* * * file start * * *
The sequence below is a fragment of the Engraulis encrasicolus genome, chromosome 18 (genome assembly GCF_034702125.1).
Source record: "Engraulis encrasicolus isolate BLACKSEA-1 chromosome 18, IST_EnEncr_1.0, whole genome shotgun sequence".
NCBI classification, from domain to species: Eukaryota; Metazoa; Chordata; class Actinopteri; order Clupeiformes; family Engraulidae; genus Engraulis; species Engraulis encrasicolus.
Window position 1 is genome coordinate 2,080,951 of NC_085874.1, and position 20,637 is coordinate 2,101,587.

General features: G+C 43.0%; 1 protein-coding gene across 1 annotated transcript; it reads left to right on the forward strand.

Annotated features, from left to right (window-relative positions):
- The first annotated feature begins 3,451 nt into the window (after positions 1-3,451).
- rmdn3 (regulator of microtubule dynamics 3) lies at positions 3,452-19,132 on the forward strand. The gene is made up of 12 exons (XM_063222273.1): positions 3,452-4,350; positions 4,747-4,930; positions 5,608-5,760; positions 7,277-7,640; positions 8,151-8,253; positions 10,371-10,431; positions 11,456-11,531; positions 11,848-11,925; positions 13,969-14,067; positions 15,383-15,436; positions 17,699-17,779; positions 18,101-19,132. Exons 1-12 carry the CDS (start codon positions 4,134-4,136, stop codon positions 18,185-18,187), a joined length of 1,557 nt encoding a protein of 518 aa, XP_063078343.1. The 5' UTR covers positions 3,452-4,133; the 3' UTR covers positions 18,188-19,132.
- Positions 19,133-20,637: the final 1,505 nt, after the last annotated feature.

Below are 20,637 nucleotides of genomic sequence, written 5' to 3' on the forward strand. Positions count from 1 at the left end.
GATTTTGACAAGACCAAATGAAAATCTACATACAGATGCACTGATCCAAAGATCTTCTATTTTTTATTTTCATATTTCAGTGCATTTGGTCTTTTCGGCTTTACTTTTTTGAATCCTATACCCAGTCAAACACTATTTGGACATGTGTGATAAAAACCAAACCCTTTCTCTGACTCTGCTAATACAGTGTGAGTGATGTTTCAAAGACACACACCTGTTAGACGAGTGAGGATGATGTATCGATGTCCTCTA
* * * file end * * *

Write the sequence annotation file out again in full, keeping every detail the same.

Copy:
The sequence below is a fragment of the Engraulis encrasicolus genome, chromosome 18 (genome assembly GCF_034702125.1).
Source record: "Engraulis encrasicolus isolate BLACKSEA-1 chromosome 18, IST_EnEncr_1.0, whole genome shotgun sequence".
NCBI classification, from domain to species: Eukaryota; Metazoa; Chordata; class Actinopteri; order Clupeiformes; family Engraulidae; genus Engraulis; species Engraulis encrasicolus.
Window position 1 is genome coordinate 2,080,951 of NC_085874.1, and position 20,637 is coordinate 2,101,587.

General features: G+C 43.0%; 1 protein-coding gene across 1 annotated transcript; it reads left to right on the forward strand.

Annotated features, from left to right (window-relative positions):
- The first annotated feature begins 3,451 nt into the window (after positions 1-3,451).
- rmdn3 (regulator of microtubule dynamics 3) lies at positions 3,452-19,132 on the forward strand. The gene is made up of 12 exons (XM_063222273.1): positions 3,452-4,350; positions 4,747-4,930; positions 5,608-5,760; positions 7,277-7,640; positions 8,151-8,253; positions 10,371-10,431; positions 11,456-11,531; positions 11,848-11,925; positions 13,969-14,067; positions 15,383-15,436; positions 17,699-17,779; positions 18,101-19,132. Exons 1-12 carry the CDS (start codon positions 4,134-4,136, stop codon positions 18,185-18,187), a joined length of 1,557 nt encoding a protein of 518 aa, XP_063078343.1. The 5' UTR covers positions 3,452-4,133; the 3' UTR covers positions 18,188-19,132.
- Positions 19,133-20,637: the final 1,505 nt, after the last annotated feature.

Below are 20,637 nucleotides of genomic sequence, written 5' to 3' on the forward strand. Positions count from 1 at the left end.
GATTTTGACAAGACCAAATGAAAATCTACATACAGATGCACTGATCCAAAGATCTTCTATTTTTTATTTTCATATTTCAGTGCATTTGGTCTTTTCGGCTTTACTTTTTTGAATCCTATACCCAGTCAAACACTATTTGGACATGTGTGATAAAAACCAAACCCTTTCTCTGACTCTGCTAATACAGTGTGAGTGATGTTTCAAAGACACACACCTGTTAGACGAGTGAGGATGATGTATCGATGTCCTCTA